Chicago is “in the homestretch” of its efforts to persuade owners of pre-1975 residential high-rises to make costly fire-safety improvements they have ignored for more than a decade, a top mayoral aide said Thursday.
Two years after City Hall threatened to throw the book at hundreds of recalcitrant building owners, Buildings Commissioner Judy Frydland said she is “close to the finish line” with just 77 active court cases and without levying a single fine.
The scorecard for an edict that stemmed from the 2003 fire at the Cook County administration that killed six people trapped in stairwells reads like this:
- 716 residential high-rises citywide required to submit “life-safety evaluation” reports.
- 315 of those buildings have achieved full compliance, 51 of them after having their court cases dismissed.
- 83 in the process of installing sprinkler systems.
- 77 court cases still alive.
- 39 buildings pending approval with inspections scheduled through early April.
- 200 buildings with approved life-safety plans awaiting inspection.
- 2 buildings with no approved plans, but working with the city to come into compliance.
Former Buildings Commissioner Felicia Davis had threatened to file as many as 400 lawsuits against building owners she accused of “thumbing their noses” at the 2004 requirement to install sprinklers or make less costly improvements.
Frydland has charted a different course since taking the reins last spring. She has worked with building owners to help them comply before bringing the hammer down.
On Thursday, Frydland maintained that the kinder, gentler approach is working to make Chicago’s older high-rises safer for residents.
“This is not inexpensive work. It’s very expensive in many cases. A lot of the issue is not that people don’t want to do it. It’s that they have to get the money together to do it. They have to hire an architect to prepare the report, list the work, bid that all out, then get the money. Our approach was to be understanding of that and be available to answer questions,” she said.
“I’m very comfortable about where we are and the progress we’ve made. A condo building is a lot of single-family homeowners living under one roof. Every one of them has to come up with the money,” she said. “Unless you have a condo flush with a ton of money — and I don’t know how often that happens — you need a special assessment, or financing, or a combination of both. That takes time.”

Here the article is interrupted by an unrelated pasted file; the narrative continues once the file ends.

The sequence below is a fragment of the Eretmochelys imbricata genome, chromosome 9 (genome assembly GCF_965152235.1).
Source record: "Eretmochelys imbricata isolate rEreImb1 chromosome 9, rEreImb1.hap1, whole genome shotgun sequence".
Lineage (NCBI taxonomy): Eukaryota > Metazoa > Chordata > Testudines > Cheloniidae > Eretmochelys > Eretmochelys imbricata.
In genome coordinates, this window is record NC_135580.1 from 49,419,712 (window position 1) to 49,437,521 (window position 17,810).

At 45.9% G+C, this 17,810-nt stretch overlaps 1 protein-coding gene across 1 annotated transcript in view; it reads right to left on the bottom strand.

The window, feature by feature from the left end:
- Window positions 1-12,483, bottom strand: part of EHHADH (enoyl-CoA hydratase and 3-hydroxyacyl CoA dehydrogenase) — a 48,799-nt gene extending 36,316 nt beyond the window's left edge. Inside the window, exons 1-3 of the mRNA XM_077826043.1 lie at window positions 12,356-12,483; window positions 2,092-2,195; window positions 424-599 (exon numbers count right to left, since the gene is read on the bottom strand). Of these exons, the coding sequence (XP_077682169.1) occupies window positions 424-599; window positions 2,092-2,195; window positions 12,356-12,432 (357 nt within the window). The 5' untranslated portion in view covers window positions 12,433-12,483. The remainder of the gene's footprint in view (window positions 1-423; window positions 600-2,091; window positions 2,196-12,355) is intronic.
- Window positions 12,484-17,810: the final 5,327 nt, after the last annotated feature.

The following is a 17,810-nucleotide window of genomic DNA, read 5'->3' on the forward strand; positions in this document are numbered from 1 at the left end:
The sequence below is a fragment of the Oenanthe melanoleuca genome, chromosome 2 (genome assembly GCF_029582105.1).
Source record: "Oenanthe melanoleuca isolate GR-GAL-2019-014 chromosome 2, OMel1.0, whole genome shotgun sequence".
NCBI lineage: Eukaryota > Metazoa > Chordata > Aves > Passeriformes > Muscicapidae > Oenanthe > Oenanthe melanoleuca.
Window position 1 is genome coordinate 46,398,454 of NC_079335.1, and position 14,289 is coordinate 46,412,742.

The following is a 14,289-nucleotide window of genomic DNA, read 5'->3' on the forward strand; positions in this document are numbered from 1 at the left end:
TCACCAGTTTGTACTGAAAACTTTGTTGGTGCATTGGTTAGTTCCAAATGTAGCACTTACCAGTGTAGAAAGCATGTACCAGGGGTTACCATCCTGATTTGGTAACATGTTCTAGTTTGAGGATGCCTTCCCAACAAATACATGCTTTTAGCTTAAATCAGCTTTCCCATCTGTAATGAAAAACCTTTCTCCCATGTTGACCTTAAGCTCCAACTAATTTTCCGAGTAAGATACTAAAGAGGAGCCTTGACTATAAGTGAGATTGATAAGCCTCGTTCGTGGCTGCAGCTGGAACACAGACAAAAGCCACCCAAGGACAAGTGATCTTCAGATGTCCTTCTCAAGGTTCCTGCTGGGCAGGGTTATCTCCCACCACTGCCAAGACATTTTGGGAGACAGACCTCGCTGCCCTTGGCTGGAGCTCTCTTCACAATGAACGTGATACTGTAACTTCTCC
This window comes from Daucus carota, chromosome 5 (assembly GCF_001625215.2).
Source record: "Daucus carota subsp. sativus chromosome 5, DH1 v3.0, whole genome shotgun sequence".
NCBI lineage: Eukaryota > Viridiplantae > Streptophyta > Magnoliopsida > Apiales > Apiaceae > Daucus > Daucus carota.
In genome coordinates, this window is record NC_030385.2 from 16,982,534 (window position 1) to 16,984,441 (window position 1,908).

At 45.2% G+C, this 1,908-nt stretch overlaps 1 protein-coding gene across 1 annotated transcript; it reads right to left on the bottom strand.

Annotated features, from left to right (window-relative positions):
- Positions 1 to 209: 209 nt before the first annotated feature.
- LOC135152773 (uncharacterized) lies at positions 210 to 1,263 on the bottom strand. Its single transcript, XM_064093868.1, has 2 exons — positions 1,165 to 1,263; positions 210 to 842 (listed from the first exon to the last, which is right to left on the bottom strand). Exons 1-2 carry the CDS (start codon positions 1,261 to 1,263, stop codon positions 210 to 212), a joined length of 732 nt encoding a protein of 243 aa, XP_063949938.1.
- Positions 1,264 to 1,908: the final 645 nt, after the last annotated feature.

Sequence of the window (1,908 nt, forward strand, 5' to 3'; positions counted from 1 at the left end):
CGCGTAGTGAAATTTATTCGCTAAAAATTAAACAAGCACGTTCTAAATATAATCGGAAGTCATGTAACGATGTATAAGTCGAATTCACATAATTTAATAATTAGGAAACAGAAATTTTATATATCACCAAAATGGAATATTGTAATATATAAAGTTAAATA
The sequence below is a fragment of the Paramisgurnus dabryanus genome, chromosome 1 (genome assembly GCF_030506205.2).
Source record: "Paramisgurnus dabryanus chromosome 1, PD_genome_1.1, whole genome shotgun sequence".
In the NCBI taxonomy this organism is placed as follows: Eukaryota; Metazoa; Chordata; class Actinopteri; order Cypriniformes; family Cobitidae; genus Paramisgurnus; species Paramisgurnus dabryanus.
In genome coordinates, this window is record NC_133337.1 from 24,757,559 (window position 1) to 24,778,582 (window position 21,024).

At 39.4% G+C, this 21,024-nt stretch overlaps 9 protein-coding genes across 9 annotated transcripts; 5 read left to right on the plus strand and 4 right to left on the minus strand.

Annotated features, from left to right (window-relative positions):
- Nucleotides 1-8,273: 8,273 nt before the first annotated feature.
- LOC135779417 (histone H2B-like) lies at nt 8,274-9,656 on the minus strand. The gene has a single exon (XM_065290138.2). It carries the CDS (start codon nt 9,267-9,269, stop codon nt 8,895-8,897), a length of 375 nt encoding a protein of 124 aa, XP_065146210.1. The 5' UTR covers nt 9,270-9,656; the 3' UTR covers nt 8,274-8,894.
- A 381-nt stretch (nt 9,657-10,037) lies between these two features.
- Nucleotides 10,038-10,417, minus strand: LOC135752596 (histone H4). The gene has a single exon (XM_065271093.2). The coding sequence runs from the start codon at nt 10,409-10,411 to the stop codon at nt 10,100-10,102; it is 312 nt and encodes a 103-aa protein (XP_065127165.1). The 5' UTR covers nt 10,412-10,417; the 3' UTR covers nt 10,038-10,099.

Of the 200 buildings with approved life-safety plans, 30 have already scheduled inspections. The rest have until April 30 to avoid lawsuits, Frydland said, arguing that City Hall “can’t wait forever. I need to see something back from you.”
“We’re totally in the homestretch and close to the finish line. This year should be it. We only have a couple hundred left. Will we have some stragglers? Yes. But even the stragglers have made progress taking into consideration all of the complications and challenges,” she said. “Emergency recall buttons on elevators. Emergency back-up for electric generators. Two-way voice communication systems. Smoke and heat detection systems. Additional fire dampers. Separation [to contain fires]. Sprinkling garages. Things like that make a building a lot safer.”
In 2004, Chicago’s older commercial high-rises were given 12 years to install sprinklers. Residential buildings were given the option of making less-costly “life-safety” improvements, such as enclosing stairwells, by 2012.
It was a bitter disappointment to relatives of the six people who died in the Oct. 17, 2003, fire at the Cook County Administration Building at 69 W. Washington St. after being trapped in smoke-filled stairwells by doors that closed and locked behind them. The relatives wanted a sweeping sprinkler mandate with no exceptions and fewer delays.
In December 2011, Ald. Leslie Hairston (5th) joined North Side Ald. Tom Tunney (44th) in co-sponsoring an ordinance that gave building owners three more years to make the improvements. At the time, they argued that struggling owners were having trouble footing the bill.
Two years later, Hairston said she had “no second thoughts” about spearheading the delay — not even after two people died in a fire at a 16-story building at 6730 S. South Shore Drive that was not equipped with a sprinkler system, hard-wired alarm or communications system to disable elevators and alert condominium owners.
Tunney had faced similar questions one year earlier after a 32-year-old woman died in a high-rise fire at 3130 N. Lake Shore Drive. Her neighbors had left the door to their burning 12th floor apartment propped open because their cat refused to leave.
Like the South Shore condo, that 21-story building was a pre-1975 high-rise that was not equipped with a sprinkler system, nor did it have hard-wired alarm or communications system to disable elevators and alert residents of the roughly 300 apartments.
Like Hairston, Tunney said at the time he had “no regrets” about pushing back the deadline for life-safety improvements.